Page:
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One of the things you have to remember about joining a Cunard Round The World Voyage, is that the people who can spare the time and money to take a trip like this are likely to be retired and spending the kids inheritance. This means that many of them have had decades to perfect their rudeness. On this, my third Cunard cruise, I was amazed at the sheer number of bad mannered people with sharp elbows determined to be first in any line up. It was I admit the first time I had seen a woman use her husband in a wheelchair as a battering ram to get a window seat in the buffet. However it was not the first time and not unexpected when passengers “booked” chairs on deck with hats, books, towels etc. despite signs asking them not to. I would have loved to see the threat of possessions being removed to the purser’s office carried out. I am sure that the staff must take courses in how to deal with the rudeness of guests who for some reason think shouting at a waiter is the way to go. When one gentleman not looking where he was going fell over a waiter, he compounded the act by swearing at him for being in the way. And it is no use telling people not to video the shows in the theatre if one man repeatedly does so in the front row of the balcony. So enough about my fellow passengers, most of whom I must admit did not treat the staff as second class citizens. What about the Cruise itself? The food was excellent. Probably the most imaginative menu I have seen so far. One recent review complained about precooking food. Exactly how did that reviewer expect 2000+ guests to be fed? Individual portions cooked to order? It was all well cooked and often beautifully displayed. However, where it all went wrong was in the management of staff. Waiting 20 or 30 minutes for that first cup of coffee at breakfast never puts me in a good mood for the day. Nor does a wait of 40 minutes for my starter while watching other tables having their main courses cleared and desserts served at dinner in the Britannia Restaurant. Complaints resulted in little or no improvement, and on one occasion I actually left after the 40 minutes and went to the buffet. Profuse apologies from the Maitre d’ in my section resulted in improvement for three days during which time we hardly had time to finish a plate before it was cleared. However on the last night at sea, was it really a good idea to have me as the only person on our table who did not get his desert? For the first time ever, I did not tip the staff. The problem obviously was with management. On one evening we were treated to an officer I took to be the reserve captain sprawling at a table and entertaining two obvious VIPs. A pity he could not be bothered to introduce himself to the people next to him. Nor did he take the slightest notice when a wine waiter and food waiter managed to push past either side of a lady with a walking stick right in front of him rather than waiting a few seconds for her to pass. Obviously the crew had no control over the Norovirus outbreak, but I felt that it was treated efficiently and did not spread out of control. Staff cleaning efforts must be complimented. One of the problems in having so many people isolated in a tin can at sea, is that infection can spread like wild fire, that it did not is entirely down to the staff. Oh yes, several of us got a cough or cold. Not surprising, and calling it the Cunard Cough is merely facile. What was surprising was that the entertainment staff made no attempt to provide additional amusement for the passengers incarcerated for eight days at sea, due to not being able to visit Salalah and Jordan. In fact the on board entertainment was abysmal. The jazz trio, solo cocktail jazz pianist and the professionals in the bands were excellent. Visiting artists with two exceptions were not even third rate. I am sure I was not the only one thinking Hi De Hi whenever the entertainment director walked on stage. And only three Cunard singers and dancers shows in three weeks. Were they on a work to rule? When we did at last manage to get a couple of Captain’s cocktail parties, was it really a good idea for the entertainment staff and other officers to stand around talking to each other? I was always taught that the staff’s function at occasions like this is to circulate, talk to the guests and even, shock horror, encourage them to talk to each other. Good management in the entertainment industry is all about the customer, not the bottom line or tick boxes. You are better than this Cunard. Get your act together.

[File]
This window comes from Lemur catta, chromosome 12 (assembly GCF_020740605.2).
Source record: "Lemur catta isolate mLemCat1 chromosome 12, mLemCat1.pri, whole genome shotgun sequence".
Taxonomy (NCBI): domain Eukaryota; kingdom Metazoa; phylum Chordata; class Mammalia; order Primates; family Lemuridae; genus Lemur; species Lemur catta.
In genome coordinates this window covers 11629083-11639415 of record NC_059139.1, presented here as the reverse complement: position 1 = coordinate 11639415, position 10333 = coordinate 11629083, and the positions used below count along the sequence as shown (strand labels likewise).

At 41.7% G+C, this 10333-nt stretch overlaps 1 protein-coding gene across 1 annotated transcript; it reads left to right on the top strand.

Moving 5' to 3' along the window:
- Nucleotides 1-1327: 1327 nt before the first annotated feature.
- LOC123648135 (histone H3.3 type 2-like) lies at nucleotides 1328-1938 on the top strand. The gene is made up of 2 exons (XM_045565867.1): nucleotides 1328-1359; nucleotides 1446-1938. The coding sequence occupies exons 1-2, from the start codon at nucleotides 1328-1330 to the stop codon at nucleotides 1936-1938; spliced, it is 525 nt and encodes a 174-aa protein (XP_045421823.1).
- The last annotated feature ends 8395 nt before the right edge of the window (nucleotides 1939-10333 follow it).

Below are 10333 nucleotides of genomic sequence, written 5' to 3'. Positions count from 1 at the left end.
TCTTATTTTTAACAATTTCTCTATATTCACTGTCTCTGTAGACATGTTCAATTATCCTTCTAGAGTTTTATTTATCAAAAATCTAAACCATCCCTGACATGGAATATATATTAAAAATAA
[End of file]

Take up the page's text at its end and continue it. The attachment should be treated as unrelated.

Not the Usual Standard

Queen Mary 2 (QM2) Cruise Review by RhinoRunner